Socioeconomic Status and Health: Why is the Relationship Stronger for Older Children?
Case, Lubotsky, and Paxson (2001) show that the well-known relationship between socio- economic status (SES) and health exists in childhood and grows more pronounced with age. However, in cross-sectional data it is difficult to distinguish between two possible explanations. The first is that low-SES children are less able to respond to a given health shock. The second is that low SES children experience more shocks. We show, using panel data on Canadian children that: 1) the gradient we estimate in the cross section is very similar to that estimated previously using U.S. children; 2) both high and low-SES children recover from past health shocks to about the same degree; and 3) that the relationship between SES and health grows stronger over time mainly because low-SES children receive more negative health shocks. In addition, we examine the effect of health shocks on math and reading scores. We find that health shocks affect test scores and future health in very similar ways. Our results suggest that public policy aimed at reducing SES-related health differentials in children should focus on reducing the incidence of health shocks as well as on reducing disparities in access to palliative care.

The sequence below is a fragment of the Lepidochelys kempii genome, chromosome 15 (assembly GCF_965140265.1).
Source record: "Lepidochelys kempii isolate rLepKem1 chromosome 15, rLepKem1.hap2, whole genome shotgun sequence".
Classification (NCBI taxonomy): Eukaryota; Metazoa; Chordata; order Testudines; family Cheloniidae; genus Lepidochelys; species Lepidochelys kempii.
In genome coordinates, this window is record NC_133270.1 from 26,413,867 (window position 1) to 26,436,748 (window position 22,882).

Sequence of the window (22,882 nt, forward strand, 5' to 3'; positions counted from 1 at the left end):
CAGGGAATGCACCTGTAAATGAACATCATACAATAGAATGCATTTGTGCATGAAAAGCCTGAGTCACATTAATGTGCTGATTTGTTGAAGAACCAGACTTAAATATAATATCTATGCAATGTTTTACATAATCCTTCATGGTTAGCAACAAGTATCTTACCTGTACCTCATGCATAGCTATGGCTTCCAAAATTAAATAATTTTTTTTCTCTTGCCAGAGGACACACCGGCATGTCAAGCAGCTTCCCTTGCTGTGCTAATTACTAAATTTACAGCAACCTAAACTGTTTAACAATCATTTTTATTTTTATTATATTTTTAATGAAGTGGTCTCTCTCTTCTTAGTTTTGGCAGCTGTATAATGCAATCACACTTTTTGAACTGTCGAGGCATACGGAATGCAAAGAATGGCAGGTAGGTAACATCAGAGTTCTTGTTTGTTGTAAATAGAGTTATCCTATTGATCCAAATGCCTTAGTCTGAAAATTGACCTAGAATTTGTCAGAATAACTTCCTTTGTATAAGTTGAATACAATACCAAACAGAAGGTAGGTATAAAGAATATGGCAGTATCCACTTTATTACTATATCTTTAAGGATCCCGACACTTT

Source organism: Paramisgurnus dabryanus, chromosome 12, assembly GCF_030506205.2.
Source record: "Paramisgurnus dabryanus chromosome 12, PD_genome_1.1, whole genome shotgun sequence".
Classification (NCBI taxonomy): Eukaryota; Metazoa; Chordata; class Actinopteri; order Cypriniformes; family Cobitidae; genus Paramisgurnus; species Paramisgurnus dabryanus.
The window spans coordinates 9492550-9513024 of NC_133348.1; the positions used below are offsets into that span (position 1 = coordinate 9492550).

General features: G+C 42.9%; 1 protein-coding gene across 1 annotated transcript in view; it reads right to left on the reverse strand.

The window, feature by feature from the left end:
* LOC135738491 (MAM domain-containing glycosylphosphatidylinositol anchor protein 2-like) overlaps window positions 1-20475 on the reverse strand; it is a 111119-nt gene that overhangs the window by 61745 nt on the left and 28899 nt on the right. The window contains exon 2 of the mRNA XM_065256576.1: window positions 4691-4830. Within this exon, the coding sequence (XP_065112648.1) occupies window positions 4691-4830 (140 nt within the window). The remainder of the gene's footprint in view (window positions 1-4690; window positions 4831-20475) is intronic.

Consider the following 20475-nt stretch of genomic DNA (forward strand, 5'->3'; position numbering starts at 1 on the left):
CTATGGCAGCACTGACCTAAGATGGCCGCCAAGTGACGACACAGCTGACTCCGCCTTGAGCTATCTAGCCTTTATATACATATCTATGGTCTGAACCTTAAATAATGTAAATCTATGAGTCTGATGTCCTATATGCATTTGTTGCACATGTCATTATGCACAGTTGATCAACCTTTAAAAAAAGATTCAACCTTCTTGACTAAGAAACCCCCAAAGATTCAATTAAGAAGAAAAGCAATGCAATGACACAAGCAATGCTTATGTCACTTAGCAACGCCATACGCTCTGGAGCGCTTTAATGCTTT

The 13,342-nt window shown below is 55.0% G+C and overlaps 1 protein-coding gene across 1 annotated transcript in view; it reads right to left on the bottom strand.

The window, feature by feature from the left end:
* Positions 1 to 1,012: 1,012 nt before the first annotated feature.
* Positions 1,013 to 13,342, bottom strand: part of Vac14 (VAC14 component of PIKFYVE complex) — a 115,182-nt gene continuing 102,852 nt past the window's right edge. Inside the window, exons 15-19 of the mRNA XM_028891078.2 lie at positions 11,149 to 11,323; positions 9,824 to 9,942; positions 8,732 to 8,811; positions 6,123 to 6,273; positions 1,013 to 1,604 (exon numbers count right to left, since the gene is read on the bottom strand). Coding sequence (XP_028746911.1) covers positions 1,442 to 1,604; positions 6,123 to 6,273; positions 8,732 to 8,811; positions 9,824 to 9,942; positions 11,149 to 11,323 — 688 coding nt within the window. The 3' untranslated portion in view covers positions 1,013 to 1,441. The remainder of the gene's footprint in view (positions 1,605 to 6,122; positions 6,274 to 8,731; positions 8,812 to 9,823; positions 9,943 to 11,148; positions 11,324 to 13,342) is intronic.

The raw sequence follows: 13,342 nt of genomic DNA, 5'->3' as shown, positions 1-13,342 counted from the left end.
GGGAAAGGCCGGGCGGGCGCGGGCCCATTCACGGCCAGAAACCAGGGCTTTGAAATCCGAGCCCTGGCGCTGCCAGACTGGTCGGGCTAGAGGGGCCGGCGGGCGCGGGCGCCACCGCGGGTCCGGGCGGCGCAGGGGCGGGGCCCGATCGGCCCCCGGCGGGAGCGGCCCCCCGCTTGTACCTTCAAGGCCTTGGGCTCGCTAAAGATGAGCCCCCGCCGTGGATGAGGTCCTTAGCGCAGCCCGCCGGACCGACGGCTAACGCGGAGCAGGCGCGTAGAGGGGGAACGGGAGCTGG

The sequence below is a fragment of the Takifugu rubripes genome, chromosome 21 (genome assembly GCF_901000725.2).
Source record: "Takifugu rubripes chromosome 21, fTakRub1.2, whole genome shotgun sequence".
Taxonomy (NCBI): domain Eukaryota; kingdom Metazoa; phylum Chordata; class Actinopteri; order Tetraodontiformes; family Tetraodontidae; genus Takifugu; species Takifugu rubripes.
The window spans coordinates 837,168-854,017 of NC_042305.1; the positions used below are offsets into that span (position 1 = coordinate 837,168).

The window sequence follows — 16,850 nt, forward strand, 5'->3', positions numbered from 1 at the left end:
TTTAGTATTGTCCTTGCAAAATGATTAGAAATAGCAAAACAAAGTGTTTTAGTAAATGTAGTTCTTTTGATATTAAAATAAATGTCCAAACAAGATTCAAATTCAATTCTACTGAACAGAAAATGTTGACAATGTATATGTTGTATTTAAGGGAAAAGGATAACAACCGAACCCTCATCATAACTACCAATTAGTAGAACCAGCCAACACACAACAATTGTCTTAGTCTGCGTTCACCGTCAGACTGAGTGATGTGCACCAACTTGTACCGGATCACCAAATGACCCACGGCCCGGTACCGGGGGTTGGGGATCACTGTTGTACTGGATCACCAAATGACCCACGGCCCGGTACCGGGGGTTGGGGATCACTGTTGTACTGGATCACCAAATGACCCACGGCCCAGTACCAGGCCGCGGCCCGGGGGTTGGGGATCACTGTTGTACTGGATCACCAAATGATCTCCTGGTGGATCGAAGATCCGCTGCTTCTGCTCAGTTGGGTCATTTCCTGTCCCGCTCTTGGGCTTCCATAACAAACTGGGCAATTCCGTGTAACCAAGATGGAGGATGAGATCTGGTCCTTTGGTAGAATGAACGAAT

Currie, Janet and Mark Stabile. "Socioeconomic Status And Child Health: Why Is The Relationship Stronger For Older Children?," American Economic Review, 2003, v93(5,Dec), 1813-1823.